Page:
BIRMINGHAM, Ala. -- Alabama coach Nick Saban still advocates beefing up schedules in the Southeastern Conference and the other power leagues, even if it means changing the formula for bowl eligibility.
The SEC and Atlantic Coast Conference have opted to remain at eight-game league schedules while playing at least one major conference program every year.
"If it was totally up to me, I'd say you've got to play all 12 games in the Big 5" conferences, Saban said Wednesday at the Regions Tradition Pro-Am. "If we did that, I think we would be less averse to playing more conference games because I think we have such a great conference. But I don't think anybody's going to be in favor of that until we change how you select bowl teams. I think you ought to do it based on the RPI and strength of schedule and all that for all bowls."
Teams must win at least six games to play in a bowl game, which Saban said makes some leery of making that goal even harder. He suggested choosing bowl teams similarly to how the national championship contenders will be picked.
"So if you win five games and you played a great schedule and you had a couple of significant wins, you could still go to a bowl game," Saban said. "But as long as you have to win six games to be in a bowl game, people are not going to be in favor of strength of schedule."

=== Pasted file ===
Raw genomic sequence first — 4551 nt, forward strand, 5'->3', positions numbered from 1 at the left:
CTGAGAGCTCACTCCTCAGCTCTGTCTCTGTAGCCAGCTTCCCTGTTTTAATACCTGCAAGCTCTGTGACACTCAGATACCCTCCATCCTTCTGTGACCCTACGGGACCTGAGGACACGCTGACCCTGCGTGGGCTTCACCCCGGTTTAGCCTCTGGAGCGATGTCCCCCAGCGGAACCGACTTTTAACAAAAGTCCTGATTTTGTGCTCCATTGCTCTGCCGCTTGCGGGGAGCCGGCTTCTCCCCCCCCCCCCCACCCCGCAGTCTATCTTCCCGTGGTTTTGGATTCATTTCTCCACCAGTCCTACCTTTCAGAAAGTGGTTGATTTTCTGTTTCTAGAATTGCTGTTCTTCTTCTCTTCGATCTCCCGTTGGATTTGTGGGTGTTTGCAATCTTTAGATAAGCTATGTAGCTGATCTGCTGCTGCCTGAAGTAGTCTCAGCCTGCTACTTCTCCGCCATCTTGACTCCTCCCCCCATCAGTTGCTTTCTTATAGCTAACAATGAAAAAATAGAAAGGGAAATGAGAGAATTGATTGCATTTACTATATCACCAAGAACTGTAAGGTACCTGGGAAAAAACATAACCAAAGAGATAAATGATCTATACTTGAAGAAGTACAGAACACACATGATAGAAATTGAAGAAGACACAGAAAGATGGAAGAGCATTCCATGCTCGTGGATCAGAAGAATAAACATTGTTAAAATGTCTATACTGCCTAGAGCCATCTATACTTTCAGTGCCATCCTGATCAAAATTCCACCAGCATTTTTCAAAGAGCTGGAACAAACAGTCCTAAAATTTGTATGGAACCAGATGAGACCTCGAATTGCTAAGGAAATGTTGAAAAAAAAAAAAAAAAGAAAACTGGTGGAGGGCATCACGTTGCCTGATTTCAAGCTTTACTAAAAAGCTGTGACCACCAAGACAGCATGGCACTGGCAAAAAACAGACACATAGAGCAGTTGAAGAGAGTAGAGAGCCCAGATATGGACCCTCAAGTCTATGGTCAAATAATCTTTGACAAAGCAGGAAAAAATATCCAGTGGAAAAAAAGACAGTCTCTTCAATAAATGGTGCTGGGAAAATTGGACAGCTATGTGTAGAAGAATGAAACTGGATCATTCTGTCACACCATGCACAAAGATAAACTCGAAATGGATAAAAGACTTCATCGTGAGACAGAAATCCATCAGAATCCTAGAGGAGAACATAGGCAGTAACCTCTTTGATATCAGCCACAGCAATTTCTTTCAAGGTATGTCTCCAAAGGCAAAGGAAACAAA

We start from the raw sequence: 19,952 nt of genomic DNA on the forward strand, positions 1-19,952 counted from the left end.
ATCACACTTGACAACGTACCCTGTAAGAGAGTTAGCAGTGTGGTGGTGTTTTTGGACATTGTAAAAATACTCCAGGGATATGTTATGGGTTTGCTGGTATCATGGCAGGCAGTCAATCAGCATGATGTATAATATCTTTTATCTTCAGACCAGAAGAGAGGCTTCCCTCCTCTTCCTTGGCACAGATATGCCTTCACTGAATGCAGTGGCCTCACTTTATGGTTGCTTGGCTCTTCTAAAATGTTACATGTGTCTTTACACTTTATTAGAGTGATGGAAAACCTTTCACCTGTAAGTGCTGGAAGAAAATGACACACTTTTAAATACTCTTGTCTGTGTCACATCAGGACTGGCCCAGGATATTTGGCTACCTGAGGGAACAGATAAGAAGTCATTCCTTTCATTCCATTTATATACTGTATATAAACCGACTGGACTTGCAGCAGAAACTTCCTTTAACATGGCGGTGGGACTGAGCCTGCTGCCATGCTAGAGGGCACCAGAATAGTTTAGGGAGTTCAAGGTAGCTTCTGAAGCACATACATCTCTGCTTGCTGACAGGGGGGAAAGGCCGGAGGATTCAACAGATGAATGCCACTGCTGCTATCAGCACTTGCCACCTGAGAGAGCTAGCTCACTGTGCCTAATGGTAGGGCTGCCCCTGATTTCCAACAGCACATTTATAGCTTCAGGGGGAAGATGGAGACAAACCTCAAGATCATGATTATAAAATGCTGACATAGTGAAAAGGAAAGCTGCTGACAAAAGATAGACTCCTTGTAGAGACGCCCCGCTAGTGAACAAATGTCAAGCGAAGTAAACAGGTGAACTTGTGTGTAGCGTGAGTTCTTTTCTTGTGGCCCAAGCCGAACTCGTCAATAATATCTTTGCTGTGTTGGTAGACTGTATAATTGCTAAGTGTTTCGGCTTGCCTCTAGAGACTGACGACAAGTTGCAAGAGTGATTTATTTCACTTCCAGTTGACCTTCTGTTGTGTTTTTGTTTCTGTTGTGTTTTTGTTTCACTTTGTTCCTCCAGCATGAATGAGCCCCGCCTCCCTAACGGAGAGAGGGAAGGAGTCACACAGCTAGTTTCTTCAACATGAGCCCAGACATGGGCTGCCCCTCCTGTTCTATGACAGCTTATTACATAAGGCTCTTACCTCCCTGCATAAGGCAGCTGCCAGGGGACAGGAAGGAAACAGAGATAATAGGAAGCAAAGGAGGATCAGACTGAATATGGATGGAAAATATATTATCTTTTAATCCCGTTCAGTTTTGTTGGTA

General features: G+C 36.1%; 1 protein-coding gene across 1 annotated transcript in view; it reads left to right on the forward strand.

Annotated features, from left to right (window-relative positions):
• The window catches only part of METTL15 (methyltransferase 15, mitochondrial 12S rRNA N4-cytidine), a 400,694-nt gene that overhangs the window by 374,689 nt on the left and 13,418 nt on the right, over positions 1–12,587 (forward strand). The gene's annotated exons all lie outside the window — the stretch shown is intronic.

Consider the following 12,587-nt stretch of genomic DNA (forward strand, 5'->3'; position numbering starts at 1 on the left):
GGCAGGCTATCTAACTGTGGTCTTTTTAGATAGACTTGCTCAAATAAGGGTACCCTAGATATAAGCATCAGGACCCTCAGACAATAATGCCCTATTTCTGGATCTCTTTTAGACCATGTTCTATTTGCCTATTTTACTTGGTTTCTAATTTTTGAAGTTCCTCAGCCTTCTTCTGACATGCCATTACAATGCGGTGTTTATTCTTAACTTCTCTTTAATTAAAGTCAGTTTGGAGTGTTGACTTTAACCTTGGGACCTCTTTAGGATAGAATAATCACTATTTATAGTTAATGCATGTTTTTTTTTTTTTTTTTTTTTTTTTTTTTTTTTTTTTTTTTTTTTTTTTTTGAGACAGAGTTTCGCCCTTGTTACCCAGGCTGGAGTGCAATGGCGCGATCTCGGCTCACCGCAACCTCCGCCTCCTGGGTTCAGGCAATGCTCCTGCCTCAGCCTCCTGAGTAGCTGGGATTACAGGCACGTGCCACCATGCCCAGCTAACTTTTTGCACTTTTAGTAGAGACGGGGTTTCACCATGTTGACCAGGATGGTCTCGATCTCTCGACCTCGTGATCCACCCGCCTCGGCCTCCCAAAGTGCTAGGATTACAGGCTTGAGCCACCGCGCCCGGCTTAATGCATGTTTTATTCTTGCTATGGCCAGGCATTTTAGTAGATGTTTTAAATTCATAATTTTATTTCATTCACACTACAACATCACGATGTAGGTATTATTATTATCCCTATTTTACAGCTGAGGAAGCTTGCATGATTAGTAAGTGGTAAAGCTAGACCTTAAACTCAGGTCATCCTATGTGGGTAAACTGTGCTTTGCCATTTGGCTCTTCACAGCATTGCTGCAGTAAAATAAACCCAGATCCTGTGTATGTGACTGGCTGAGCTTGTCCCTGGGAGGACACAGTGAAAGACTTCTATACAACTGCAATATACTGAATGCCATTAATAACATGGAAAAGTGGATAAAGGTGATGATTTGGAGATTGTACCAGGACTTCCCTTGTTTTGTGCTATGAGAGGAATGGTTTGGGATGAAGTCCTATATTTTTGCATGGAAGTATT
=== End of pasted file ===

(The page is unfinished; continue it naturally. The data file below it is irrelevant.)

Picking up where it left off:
The SEC's presidents and chancellors approved the so-called 6-1-1 format, meaning teams will continue to play each of their six division rivals, plus one permanent crossover rivalry game and another non-divisional opponent that will rotate.
Starting in 2016, all SEC teams will be required to play at least one game against a team from one of the other Big 5 conferences -- the ACC, Big Ten, Pac-12 and Big 12.
Alabama typically does that with a neutral-site game each season.
Saban, who had apparently been the only SEC coach advocating for a ninth game, said he was glad the SEC is sticking with the 6-1-1 format. He was less enthusiastic with the call on eight games.
"I didn't think our conference would be so easily influenced to stay at the current way that we do it," Saban said.